Re: When does it pay to play (lottery)?

From: Martin Striz (
Date: Wed Jan 26 2005 - 14:11:40 MST

--- Brian Atkins <> wrote:

> I was thinking that at first when I wrote my post above, but then I
> remembered all sorts of shows I've seen on PBS, etc. where you have
> scientists roaming about in caves and other places looking for new forms
> of life. And then they invariably seem to bring their samples back for
> examination to some dinky looking lab which looks nothing like what I
> imagine a high safety lab would look like. So there is some disconnect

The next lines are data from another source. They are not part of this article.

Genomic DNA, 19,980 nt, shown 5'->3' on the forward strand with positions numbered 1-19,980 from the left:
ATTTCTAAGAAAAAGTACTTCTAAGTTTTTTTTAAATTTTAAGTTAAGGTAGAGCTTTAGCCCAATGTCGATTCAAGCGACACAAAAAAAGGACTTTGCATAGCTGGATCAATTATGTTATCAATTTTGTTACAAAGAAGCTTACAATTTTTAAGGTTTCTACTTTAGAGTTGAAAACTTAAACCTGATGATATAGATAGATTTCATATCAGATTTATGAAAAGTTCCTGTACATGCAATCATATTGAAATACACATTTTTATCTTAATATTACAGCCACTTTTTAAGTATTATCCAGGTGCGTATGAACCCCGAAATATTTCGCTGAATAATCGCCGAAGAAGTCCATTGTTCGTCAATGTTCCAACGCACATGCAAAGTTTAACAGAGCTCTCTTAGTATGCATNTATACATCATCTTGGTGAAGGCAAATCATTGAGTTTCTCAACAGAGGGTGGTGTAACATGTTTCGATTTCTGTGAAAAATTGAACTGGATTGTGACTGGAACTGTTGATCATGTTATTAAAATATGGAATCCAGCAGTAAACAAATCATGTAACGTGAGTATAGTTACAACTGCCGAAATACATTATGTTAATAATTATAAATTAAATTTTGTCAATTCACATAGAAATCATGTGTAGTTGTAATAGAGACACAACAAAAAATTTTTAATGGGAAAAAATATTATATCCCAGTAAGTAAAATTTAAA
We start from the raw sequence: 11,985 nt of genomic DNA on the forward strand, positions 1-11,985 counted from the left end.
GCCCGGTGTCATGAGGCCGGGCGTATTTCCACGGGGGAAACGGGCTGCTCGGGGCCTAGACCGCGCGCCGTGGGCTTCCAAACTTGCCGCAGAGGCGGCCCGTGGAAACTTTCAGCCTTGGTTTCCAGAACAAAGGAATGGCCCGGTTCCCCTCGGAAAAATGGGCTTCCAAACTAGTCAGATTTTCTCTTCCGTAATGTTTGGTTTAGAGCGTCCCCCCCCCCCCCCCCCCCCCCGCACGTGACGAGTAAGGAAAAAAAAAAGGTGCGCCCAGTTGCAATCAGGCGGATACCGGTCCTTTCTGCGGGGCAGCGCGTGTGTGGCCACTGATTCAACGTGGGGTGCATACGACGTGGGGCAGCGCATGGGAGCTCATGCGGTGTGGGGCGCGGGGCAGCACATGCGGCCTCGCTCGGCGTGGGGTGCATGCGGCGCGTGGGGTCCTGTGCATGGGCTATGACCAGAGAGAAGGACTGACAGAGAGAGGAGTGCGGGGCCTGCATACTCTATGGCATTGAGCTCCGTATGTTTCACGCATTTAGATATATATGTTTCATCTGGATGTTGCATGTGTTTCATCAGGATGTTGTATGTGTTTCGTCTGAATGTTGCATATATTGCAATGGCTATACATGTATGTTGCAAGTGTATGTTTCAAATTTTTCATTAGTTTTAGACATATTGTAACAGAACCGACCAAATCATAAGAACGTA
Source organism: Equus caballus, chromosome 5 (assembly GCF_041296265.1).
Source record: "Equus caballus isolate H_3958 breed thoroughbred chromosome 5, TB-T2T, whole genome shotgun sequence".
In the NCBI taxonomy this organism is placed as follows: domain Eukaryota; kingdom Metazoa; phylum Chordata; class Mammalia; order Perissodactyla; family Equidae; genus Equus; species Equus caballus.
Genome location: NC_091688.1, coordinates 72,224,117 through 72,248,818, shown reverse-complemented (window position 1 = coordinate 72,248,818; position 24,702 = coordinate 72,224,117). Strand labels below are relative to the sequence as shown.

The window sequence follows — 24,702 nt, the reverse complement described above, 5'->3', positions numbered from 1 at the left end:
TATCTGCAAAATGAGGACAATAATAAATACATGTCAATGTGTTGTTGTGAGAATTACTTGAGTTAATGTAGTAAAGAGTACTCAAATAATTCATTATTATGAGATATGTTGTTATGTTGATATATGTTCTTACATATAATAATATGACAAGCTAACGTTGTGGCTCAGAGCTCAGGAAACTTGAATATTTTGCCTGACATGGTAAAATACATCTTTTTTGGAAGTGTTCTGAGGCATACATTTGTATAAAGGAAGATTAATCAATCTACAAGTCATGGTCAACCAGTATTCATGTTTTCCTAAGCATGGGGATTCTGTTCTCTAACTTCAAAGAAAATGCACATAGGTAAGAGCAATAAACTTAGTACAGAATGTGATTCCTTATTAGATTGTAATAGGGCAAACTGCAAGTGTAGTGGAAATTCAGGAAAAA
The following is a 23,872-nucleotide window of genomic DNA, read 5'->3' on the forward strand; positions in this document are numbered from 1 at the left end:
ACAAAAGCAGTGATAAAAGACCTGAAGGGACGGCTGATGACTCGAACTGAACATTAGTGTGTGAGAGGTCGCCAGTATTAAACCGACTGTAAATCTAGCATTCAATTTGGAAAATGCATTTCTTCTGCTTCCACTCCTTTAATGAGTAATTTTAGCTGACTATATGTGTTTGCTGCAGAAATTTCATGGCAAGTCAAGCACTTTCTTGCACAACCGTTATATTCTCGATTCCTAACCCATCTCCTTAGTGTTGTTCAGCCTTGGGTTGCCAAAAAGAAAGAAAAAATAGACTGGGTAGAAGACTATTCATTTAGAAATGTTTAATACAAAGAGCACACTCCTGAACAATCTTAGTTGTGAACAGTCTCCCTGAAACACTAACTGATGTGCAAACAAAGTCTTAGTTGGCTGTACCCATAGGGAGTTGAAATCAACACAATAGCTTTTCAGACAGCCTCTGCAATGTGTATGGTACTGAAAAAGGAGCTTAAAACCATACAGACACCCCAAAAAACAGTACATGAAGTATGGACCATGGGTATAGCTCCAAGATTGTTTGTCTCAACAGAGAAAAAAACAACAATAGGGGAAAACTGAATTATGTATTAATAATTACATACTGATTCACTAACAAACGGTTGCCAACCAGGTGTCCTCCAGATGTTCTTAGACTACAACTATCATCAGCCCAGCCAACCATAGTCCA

> here, or I'm missing something.

Unless something mysterious is killing the animals, nobody is concerned about
pond scum or cave dirt. Except for the occasional SARS virus, researchers are
well aware of the risks that they face with the organisms that they're
handling, and they are required in research protocols to declare what kind of
info/training they will provide for the members of their lab. Even old labs
undergo yearly safety inspections, and fume hoods and instruments must be
updated to certain standards. That's in America, Europe, and some Asian
countries, anyway.

But even then, things happen. I knew a guy with a nervous tick. He had
handled polyacrylamide for years without anyone telling him that it is


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